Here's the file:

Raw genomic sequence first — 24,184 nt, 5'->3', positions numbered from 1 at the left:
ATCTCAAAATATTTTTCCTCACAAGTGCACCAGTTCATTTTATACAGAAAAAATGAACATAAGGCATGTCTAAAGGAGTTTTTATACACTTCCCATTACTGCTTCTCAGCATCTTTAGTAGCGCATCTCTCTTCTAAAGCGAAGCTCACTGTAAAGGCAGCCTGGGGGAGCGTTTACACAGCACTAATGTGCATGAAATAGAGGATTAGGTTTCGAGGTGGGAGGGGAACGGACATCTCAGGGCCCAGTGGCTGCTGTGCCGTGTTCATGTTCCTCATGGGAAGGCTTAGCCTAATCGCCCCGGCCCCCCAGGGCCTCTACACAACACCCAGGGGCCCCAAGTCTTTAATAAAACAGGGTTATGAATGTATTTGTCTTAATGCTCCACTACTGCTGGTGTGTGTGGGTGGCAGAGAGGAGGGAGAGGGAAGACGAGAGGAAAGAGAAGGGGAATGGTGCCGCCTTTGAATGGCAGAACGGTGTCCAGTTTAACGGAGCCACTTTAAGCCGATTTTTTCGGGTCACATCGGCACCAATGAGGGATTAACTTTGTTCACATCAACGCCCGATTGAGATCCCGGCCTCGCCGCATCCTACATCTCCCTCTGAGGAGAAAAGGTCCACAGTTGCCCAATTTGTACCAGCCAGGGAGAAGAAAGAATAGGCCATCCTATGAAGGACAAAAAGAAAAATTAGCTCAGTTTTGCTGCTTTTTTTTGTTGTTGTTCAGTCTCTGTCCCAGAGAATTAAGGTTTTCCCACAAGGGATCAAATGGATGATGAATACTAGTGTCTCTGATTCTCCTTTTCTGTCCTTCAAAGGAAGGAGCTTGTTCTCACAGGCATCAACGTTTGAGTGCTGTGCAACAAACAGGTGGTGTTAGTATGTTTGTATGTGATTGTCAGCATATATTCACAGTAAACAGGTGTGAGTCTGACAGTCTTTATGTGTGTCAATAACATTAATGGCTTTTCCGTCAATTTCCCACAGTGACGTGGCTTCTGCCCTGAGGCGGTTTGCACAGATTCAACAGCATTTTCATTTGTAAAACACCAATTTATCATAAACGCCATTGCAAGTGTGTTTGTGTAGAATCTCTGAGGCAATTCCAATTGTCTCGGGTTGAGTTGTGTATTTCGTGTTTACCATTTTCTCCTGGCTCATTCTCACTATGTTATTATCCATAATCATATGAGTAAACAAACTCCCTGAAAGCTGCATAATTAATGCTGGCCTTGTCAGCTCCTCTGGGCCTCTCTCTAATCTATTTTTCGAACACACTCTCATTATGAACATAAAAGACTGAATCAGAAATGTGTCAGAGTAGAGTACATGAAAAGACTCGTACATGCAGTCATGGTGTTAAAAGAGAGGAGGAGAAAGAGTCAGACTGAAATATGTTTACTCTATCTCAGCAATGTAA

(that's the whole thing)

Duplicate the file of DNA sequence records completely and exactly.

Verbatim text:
Raw genomic sequence first — 24,184 nt, 5'->3', positions numbered from 1 at the left:
ATCTCAAAATATTTTTCCTCACAAGTGCACCAGTTCATTTTATACAGAAAAAATGAACATAAGGCATGTCTAAAGGAGTTTTTATACACTTCCCATTACTGCTTCTCAGCATCTTTAGTAGCGCATCTCTCTTCTAAAGCGAAGCTCACTGTAAAGGCAGCCTGGGGGAGCGTTTACACAGCACTAATGTGCATGAAATAGAGGATTAGGTTTCGAGGTGGGAGGGGAACGGACATCTCAGGGCCCAGTGGCTGCTGTGCCGTGTTCATGTTCCTCATGGGAAGGCTTAGCCTAATCGCCCCGGCCCCCCAGGGCCTCTACACAACACCCAGGGGCCCCAAGTCTTTAATAAAACAGGGTTATGAATGTATTTGTCTTAATGCTCCACTACTGCTGGTGTGTGTGGGTGGCAGAGAGGAGGGAGAGGGAAGACGAGAGGAAAGAGAAGGGGAATGGTGCCGCCTTTGAATGGCAGAACGGTGTCCAGTTTAACGGAGCCACTTTAAGCCGATTTTTTCGGGTCACATCGGCACCAATGAGGGATTAACTTTGTTCACATCAACGCCCGATTGAGATCCCGGCCTCGCCGCATCCTACATCTCCCTCTGAGGAGAAAAGGTCCACAGTTGCCCAATTTGTACCAGCCAGGGAGAAGAAAGAATAGGCCATCCTATGAAGGACAAAAAGAAAAATTAGCTCAGTTTTGCTGCTTTTTTTTGTTGTTGTTCAGTCTCTGTCCCAGAGAATTAAGGTTTTCCCACAAGGGATCAAATGGATGATGAATACTAGTGTCTCTGATTCTCCTTTTCTGTCCTTCAAAGGAAGGAGCTTGTTCTCACAGGCATCAACGTTTGAGTGCTGTGCAACAAACAGGTGGTGTTAGTATGTTTGTATGTGATTGTCAGCATATATTCACAGTAAACAGGTGTGAGTCTGACAGTCTTTATGTGTGTCAATAACATTAATGGCTTTTCCGTCAATTTCCCACAGTGACGTGGCTTCTGCCCTGAGGCGGTTTGCACAGATTCAACAGCATTTTCATTTGTAAAACACCAATTTATCATAAACGCCATTGCAAGTGTGTTTGTGTAGAATCTCTGAGGCAATTCCAATTGTCTCGGGTTGAGTTGTGTATTTCGTGTTTACCATTTTCTCCTGGCTCATTCTCACTATGTTATTATCCATAATCATATGAGTAAACAAACTCCCTGAAAGCTGCATAATTAATGCTGGCCTTGTCAGCTCCTCTGGGCCTCTCTCTAATCTATTTTTCGAACACACTCTCATTATGAACATAAAAGACTGAATCAGAAATGTGTCAGAGTAGAGTACATGAAAAGACTCGTACATGCAGTCATGGTGTTAAAAGAGAGGAGGAGAAAGAGTCAGACTGAAATATGTTTACTCTATCTCAGCAATGTAA